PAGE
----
Prime Minister Justin Trudeau will add his voice today to those calling for less plastic and more LGBTQ rights as he ends a three-country foreign tour at a gathering of Commonwealth leaders in Britain’s capital.
Yet he is expected to face resistance on the latter, particularly from some African countries that have been forcefully pushing back against the UK, Canada and other champions of gender and sexual equality.
The Commonwealth summit represents a rare opportunity for Canada’s prime minister to meet and hear from 52 counterparts from six continents, most of whom share some type of link to the old British Empire.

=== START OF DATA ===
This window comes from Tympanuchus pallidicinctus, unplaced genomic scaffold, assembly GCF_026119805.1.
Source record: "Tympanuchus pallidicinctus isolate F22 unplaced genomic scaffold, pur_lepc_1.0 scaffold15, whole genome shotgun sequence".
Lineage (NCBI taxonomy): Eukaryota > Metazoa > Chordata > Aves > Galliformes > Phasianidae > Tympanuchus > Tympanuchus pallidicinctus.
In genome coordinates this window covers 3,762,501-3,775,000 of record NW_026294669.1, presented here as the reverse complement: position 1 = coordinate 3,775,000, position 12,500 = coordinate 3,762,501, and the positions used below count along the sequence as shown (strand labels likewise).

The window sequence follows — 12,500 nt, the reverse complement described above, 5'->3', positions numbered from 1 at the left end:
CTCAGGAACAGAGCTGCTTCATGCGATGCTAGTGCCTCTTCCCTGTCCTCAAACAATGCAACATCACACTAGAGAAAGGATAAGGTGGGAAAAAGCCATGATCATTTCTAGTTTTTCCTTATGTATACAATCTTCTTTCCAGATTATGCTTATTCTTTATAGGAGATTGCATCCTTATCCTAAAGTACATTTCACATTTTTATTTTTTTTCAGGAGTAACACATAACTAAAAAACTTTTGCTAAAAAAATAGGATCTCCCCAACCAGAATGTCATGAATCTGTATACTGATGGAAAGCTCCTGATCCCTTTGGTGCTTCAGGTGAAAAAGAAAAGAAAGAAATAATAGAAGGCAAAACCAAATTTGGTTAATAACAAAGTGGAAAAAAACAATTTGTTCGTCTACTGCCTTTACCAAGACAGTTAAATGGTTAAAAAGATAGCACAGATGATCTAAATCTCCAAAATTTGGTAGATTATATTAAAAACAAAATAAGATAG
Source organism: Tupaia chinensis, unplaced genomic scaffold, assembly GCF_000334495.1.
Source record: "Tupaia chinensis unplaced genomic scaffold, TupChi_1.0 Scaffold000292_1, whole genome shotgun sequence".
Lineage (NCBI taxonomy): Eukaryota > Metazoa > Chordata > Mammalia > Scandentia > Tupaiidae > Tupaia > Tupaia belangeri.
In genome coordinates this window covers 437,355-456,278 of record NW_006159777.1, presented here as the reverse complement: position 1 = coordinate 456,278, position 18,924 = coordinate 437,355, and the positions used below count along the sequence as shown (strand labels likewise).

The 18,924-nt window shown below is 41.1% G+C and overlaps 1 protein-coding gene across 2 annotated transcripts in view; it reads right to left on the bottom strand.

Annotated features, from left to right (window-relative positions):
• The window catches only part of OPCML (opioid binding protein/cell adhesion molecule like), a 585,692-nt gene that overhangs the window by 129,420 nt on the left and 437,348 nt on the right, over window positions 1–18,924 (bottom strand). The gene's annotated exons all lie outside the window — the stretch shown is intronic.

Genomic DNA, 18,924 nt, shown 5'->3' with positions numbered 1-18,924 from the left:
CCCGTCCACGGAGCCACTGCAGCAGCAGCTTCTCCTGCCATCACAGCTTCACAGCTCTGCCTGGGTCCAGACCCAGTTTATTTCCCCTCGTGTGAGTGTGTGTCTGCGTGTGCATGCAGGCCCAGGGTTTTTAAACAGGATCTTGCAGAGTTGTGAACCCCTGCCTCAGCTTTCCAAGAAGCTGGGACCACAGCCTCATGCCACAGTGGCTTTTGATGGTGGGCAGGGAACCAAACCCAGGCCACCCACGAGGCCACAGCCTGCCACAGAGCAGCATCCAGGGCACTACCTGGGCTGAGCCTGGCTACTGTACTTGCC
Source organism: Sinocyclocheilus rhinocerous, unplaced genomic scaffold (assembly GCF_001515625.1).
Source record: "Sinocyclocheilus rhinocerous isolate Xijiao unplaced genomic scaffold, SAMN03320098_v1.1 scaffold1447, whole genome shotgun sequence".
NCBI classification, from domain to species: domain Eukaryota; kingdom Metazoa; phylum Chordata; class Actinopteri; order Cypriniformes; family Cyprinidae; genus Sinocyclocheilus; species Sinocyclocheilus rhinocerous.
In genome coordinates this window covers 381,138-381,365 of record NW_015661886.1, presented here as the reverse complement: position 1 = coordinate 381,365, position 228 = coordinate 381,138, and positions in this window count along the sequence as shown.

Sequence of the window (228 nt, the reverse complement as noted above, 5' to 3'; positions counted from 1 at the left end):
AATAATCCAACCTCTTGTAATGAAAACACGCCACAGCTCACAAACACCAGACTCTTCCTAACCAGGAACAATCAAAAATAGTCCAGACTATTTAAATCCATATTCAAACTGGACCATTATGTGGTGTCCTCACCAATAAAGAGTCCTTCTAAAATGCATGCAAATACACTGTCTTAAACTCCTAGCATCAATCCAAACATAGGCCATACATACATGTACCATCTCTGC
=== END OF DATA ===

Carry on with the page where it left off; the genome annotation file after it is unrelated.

Some have questioned the values and relevance of the Commonwealth given that many of its members, particularly from Africa and parts of Asia, have questionable records on democracy and human rights.
Trudeau acknowledged the challenge facing the advancement of LGBTQ rights as he met with activists before the summit, but promised to continue pushing the envelope despite opposition from some Commonwealth members.
The prime minister is also expected to support British Prime Minister Theresa May’s call for Commonwealth members to curb the use of plastics as she is set to unveil an unprecedented British ban on plastic straws, cups and other one-use items in an effort to clean up the world’s oceans.
While Canada has made reducing the use of plastic to protect the oceans a G7 priority and moved to ban plastic microbeads in bath and body products, it’s unclear how far Trudeau plans to go in following May’s lead.
The Canadian Press